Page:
Thanks Dad

There’s a thought I had once that made me feel so awkward it remained in my head together with a promise to myself to never let such a thought become a sentence uttered out loud. So there it stayed, in my mind, not at the front, nor the back, just there meandering among the many other thoughts that are found here.

Another thought is why I constantly feel the need to use the word ‘meander’. I just love this word that a geography teacher back in the mid eighties used when describing the journey a river made. I have no idea of the geography teacher’s name nor that of the river. All I took from his, maybe her, lesson was this word. To this day it is in my top five words.

And only because I know I will get comments, here are my top words in no particular order…

Meander. Giggle. Nuance. Tangent.

Why? Why can’t I just leave the list and get back to this thought of mine?

Yes of course, if I don’t go into greater detail about my words of choice there will be comments…

I guess we have covered meander to a point. It wasn’t the first word I learned by any stretch but it is one of the things from my days at school that has stayed with me. Along with, inexplicably, Pythagoras’ Theorum. I just wish I could remember the teacher’s name.

Giggle reads and sounds like it should. I quite like making people laugh but I get a more complete joy from seeing them giggle. Making my Dad giggle was absolutely one of my favourite things to do. It meant the world to me and even as I type this I am smiling and have that feeling you get, what’s it called now…

Damn it! I am forgetting names of emotions to go with those of geography teachers.

Nuance – I have enjoyed saying this word out loud for as long as I can remember (although judging by today that could just be hours…). One day I was watching an episode of Mad About You and as the credits came to a close the white screen showed the word nuance for a second or two until from the bottom of the screen an index finger appeared and pushed the word into a perfectly central position on the screen. Genius. Genius on so many levels.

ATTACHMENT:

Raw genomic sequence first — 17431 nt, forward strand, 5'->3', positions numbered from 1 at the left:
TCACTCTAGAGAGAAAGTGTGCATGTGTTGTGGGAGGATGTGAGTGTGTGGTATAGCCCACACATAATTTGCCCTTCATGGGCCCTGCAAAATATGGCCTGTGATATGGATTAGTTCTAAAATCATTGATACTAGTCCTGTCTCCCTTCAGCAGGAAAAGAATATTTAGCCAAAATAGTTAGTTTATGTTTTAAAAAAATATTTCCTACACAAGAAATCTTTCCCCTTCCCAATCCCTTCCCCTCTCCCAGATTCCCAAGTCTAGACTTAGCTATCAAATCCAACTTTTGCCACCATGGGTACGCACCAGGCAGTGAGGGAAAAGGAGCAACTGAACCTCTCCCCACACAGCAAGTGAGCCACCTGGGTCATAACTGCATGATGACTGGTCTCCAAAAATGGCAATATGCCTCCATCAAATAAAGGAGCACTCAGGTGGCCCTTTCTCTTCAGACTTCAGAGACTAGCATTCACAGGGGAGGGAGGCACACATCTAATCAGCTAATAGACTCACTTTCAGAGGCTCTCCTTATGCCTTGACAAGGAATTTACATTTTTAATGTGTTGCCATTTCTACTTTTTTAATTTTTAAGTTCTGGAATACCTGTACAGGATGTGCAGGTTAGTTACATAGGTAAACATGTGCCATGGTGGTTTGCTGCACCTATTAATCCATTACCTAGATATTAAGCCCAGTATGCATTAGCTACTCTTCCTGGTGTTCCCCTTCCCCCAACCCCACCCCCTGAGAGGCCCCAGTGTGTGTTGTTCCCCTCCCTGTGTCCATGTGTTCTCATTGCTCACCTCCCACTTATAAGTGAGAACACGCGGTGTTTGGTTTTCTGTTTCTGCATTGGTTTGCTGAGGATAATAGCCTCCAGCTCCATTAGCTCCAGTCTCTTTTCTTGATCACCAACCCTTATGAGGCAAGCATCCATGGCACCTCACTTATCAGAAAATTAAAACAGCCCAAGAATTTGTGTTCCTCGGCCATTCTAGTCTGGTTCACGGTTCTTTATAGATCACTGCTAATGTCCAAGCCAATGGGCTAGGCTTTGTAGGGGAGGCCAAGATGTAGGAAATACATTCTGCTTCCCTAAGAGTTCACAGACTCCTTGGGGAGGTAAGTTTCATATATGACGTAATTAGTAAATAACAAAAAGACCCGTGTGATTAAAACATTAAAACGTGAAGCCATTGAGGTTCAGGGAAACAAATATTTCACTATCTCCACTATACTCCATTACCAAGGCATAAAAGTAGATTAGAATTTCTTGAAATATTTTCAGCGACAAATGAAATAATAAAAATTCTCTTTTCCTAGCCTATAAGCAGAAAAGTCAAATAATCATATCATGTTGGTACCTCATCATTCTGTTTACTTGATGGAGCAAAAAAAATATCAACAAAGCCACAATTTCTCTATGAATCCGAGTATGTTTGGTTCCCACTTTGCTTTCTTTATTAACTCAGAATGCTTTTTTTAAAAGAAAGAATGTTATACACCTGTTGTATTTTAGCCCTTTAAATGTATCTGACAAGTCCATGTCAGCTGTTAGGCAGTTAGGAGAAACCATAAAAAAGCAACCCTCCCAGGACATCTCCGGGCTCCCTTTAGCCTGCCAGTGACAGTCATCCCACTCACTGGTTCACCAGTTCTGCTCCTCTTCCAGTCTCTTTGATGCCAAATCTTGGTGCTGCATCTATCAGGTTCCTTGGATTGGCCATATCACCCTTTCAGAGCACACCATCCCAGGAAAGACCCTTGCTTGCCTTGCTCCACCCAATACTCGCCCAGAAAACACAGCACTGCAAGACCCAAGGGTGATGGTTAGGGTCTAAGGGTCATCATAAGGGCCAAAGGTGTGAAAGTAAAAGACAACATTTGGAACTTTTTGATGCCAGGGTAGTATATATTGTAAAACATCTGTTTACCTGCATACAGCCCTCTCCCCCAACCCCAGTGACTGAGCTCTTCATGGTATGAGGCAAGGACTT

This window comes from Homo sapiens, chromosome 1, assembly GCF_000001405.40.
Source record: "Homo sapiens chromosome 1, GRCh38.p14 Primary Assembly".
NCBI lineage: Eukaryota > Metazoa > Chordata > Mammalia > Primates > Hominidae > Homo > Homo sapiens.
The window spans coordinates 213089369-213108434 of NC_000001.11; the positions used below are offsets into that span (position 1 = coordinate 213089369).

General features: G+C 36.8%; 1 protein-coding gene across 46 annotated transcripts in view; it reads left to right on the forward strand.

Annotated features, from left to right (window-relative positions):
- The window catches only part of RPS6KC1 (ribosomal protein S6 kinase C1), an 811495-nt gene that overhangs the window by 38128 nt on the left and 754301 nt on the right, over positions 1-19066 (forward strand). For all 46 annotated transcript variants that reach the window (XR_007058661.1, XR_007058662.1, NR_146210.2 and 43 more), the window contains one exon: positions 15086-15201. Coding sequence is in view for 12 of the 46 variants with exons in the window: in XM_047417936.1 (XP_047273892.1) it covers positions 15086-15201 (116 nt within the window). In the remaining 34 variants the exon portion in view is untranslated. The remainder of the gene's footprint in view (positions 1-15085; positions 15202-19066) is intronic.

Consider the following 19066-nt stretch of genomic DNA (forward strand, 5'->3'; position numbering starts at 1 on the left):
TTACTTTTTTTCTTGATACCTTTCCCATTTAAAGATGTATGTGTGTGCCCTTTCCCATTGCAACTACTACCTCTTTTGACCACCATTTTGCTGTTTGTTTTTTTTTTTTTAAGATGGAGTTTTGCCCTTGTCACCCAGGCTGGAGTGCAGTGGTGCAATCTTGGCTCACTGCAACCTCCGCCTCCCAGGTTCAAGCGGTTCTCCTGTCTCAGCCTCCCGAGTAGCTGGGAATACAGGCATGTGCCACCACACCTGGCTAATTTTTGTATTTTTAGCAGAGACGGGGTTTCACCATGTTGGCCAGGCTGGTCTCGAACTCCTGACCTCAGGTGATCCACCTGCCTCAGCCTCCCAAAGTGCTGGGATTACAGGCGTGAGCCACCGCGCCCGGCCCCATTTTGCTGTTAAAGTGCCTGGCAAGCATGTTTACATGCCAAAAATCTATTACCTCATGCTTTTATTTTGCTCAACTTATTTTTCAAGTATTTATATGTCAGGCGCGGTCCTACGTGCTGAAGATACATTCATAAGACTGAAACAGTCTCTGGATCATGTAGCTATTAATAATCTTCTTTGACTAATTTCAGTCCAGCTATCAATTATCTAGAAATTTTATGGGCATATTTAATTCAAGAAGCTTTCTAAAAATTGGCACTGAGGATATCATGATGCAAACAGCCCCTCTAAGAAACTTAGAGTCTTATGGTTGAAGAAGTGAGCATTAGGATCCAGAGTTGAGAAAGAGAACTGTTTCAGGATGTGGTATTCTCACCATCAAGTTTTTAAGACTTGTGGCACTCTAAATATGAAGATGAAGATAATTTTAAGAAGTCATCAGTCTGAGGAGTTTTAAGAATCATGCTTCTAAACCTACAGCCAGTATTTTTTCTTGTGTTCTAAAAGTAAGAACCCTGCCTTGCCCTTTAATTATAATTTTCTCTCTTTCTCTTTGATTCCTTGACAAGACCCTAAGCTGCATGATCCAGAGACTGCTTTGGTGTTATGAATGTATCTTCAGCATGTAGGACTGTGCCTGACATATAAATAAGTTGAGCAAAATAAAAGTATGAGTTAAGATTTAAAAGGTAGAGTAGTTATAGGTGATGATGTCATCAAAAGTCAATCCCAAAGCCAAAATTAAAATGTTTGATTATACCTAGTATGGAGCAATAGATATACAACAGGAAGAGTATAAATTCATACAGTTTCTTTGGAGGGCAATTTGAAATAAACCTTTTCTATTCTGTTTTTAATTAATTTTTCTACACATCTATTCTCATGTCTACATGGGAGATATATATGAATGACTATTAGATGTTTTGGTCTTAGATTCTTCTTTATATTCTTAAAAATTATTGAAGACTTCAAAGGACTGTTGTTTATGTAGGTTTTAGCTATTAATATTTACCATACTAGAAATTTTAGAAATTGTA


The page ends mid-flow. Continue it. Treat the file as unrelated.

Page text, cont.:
Tangent – because without a tangent no piece I have written can officially be complete. 

There isn’t a fifth word right now. I have top five lists for many things: coffee shops, music, books, jokes, kids and although the nucleus of a list is the same I will often leave a space in it for the very frequent occasions when I change my mind.

Nucleus? That could be word number five?

So back to the blog –  I’ve meandered from mentioning a thought I’d had to listing a few of my favourite words.

Perhaps I am putting this off because thinking it made me feel uncomfortable. When I did finally say it out loud I found out, as hard as it was to utter, I did feel a huge sense of relief. However, thinking and saying something can always be denied but once it is in print there is no taking it back. 

My Dad died close to eleven years ago and since then I have become a better stand up comedian. There, I typed it.

There are two reasons why I may be considered a half decent stand up. First are the lessons my Dad spent decades teaching me and, second, is the fact that I can now no longer rely on him. I used to come up with a joke and send it over to my Dad and after a few words of encouragement he would offer a suggestion – often just a word, maybe a pause, perhaps place the emphasis elsewhere. Some might call it a nuance.  

Dad would always make the joke funnier and now that job is mine and because of him I always make it funnier. Eventually.

GOOSEBUMPS!

And there’s another tangent. Short but still a tangent.

The reason I find myself confessing this morning is because of last night’s show. As usual I was at the back of the room as the crowd wandered in because, once in a while, doing this provides me with some comedy gold. Last night I got really lucky. Four people walked right in front of me and the gentleman at the back called out: ‘Sit at the end. That way if we don’t like him we can leave…’